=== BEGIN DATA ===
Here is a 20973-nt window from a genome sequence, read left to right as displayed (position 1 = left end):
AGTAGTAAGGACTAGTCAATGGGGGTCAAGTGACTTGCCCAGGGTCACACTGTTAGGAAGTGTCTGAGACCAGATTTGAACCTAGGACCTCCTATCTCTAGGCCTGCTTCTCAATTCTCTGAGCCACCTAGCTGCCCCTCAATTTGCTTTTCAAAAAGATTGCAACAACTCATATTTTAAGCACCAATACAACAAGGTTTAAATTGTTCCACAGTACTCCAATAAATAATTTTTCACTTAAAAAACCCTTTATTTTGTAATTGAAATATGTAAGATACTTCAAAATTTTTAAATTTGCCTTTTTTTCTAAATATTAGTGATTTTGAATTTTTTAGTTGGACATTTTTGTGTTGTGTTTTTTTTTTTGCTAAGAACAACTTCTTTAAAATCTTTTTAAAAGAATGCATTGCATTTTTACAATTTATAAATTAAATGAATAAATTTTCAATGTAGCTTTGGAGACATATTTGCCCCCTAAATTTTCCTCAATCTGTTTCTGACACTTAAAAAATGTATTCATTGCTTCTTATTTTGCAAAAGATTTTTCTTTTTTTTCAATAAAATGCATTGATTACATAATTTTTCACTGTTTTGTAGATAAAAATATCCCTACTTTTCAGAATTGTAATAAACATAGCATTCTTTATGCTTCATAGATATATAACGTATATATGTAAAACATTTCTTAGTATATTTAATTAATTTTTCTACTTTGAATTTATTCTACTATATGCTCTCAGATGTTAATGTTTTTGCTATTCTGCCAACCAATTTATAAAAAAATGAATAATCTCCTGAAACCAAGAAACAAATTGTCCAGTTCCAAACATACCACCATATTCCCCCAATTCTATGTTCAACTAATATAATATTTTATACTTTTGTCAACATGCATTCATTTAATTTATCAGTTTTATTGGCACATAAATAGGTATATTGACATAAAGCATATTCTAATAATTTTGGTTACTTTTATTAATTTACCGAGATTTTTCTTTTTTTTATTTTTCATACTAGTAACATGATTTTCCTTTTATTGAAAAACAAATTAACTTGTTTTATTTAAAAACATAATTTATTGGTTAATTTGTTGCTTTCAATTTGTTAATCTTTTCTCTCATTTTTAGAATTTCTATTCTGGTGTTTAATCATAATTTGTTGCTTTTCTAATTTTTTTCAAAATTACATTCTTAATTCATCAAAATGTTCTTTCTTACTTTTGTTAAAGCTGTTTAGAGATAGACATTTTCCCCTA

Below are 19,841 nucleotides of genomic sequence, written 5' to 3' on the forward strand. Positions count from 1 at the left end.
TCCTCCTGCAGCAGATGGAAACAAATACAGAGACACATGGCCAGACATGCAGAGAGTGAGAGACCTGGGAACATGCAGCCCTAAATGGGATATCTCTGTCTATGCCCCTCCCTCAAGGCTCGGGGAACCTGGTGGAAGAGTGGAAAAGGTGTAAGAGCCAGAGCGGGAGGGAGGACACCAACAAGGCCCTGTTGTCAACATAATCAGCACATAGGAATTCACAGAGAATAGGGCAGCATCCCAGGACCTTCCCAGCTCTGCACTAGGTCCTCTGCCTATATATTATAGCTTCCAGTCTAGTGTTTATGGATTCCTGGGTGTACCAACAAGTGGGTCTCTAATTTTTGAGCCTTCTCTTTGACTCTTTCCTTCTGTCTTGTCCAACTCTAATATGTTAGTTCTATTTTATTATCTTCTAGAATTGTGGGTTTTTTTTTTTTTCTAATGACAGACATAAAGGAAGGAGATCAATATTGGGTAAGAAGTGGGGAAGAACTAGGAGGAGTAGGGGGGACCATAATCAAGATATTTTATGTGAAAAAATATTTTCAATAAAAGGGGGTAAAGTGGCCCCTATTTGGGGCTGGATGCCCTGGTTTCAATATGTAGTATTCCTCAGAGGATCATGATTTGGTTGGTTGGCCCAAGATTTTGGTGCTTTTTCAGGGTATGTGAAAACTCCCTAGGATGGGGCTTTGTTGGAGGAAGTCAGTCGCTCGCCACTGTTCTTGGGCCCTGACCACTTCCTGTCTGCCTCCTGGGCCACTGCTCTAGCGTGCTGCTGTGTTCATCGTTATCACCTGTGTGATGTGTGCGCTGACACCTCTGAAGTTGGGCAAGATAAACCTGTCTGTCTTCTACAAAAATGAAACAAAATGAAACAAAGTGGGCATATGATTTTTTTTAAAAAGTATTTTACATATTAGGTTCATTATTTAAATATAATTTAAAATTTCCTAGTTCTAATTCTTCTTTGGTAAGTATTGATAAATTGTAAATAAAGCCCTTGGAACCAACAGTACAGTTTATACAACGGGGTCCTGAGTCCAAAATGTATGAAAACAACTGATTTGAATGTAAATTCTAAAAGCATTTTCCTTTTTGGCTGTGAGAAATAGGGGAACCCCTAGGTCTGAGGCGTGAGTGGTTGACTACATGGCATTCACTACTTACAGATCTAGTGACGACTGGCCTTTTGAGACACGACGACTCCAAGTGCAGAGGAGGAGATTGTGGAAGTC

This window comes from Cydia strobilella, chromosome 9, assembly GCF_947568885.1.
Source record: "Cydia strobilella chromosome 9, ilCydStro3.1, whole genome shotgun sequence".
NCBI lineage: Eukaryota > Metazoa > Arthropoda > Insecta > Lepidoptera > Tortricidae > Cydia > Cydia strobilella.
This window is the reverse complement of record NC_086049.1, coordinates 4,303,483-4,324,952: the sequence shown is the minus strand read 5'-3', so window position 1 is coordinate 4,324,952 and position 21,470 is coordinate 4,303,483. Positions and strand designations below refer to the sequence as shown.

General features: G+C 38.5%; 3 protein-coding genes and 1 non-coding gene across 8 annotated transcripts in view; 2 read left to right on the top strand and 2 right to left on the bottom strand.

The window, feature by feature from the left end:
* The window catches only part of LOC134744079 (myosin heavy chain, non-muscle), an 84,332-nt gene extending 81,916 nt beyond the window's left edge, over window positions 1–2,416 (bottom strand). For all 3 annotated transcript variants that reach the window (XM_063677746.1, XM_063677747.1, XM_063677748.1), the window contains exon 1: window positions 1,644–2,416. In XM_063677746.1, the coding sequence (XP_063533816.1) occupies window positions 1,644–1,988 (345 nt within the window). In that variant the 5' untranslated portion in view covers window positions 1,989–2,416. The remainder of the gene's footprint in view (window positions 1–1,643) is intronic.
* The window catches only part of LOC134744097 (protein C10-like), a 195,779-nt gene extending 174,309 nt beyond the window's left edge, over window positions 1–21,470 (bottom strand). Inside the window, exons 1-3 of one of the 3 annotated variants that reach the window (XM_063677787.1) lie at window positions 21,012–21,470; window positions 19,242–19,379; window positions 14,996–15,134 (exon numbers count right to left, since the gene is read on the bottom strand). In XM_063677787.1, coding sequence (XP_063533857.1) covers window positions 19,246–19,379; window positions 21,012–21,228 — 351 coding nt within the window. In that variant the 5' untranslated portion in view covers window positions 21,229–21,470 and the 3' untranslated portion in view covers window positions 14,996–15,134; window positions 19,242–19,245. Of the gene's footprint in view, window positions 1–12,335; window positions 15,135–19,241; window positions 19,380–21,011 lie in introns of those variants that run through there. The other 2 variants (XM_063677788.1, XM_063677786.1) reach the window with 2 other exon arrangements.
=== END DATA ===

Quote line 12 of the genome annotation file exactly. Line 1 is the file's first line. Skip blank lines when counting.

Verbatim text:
* The window catches only part of LOC134744097 (protein C10-like), a 195,779-nt gene extending 174,309 nt beyond the window's left edge, over window positions 1–21,470 (bottom strand). Inside the window, exons 1-3 of one of the 3 annotated variants that reach the window (XM_063677787.1) lie at window positions 21,012–21,470; window positions 19,242–19,379; window positions 14,996–15,134 (exon numbers count right to left, since the gene is read on the bottom strand). In XM_063677787.1, coding sequence (XP_063533857.1) covers window positions 19,246–19,379; window positions 21,012–21,228 — 351 coding nt within the window. In that variant the 5' untranslated portion in view covers window positions 21,229–21,470 and the 3' untranslated portion in view covers window positions 14,996–15,134; window positions 19,242–19,245. Of the gene's footprint in view, window positions 1–12,335; window positions 15,135–19,241; window positions 19,380–21,011 lie in introns of those variants that run through there. The other 2 variants (XM_063677788.1, XM_063677786.1) reach the window with 2 other exon arrangements.